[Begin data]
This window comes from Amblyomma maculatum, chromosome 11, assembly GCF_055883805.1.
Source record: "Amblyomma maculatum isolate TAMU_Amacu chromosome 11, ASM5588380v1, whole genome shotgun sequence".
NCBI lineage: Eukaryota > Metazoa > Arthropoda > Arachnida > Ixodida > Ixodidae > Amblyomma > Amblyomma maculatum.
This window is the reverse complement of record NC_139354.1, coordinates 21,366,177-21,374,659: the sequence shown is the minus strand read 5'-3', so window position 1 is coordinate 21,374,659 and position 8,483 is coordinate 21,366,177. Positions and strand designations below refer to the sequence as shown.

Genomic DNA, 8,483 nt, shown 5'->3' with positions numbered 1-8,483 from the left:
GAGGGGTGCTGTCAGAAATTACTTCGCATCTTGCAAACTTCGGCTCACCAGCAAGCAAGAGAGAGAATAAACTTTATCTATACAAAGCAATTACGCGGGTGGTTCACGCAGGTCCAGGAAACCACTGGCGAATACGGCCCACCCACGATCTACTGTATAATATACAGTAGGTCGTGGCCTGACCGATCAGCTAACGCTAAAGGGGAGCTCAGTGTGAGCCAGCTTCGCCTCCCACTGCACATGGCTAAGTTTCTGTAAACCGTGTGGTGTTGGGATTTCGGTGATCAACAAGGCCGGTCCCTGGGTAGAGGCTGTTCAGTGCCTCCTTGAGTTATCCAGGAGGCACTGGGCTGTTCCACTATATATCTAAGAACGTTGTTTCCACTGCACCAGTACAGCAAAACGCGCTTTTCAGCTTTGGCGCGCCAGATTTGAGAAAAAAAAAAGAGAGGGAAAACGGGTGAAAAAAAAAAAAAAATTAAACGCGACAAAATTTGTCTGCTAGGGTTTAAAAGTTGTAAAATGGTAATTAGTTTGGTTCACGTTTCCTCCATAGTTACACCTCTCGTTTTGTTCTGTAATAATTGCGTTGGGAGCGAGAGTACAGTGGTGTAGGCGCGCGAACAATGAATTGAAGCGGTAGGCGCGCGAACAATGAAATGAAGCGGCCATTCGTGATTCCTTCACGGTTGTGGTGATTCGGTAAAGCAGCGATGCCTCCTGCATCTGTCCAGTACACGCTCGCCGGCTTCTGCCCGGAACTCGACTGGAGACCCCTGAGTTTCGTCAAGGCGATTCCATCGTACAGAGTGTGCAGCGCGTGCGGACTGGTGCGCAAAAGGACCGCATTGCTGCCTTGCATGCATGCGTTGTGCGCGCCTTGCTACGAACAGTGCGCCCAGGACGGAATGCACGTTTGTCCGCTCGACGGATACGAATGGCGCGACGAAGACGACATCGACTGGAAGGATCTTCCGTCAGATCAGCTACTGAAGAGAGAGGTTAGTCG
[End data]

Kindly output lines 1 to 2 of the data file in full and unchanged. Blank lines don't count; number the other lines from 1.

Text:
This window comes from Amblyomma maculatum, chromosome 11, assembly GCF_055883805.1.
Source record: "Amblyomma maculatum isolate TAMU_Amacu chromosome 11, ASM5588380v1, whole genome shotgun sequence".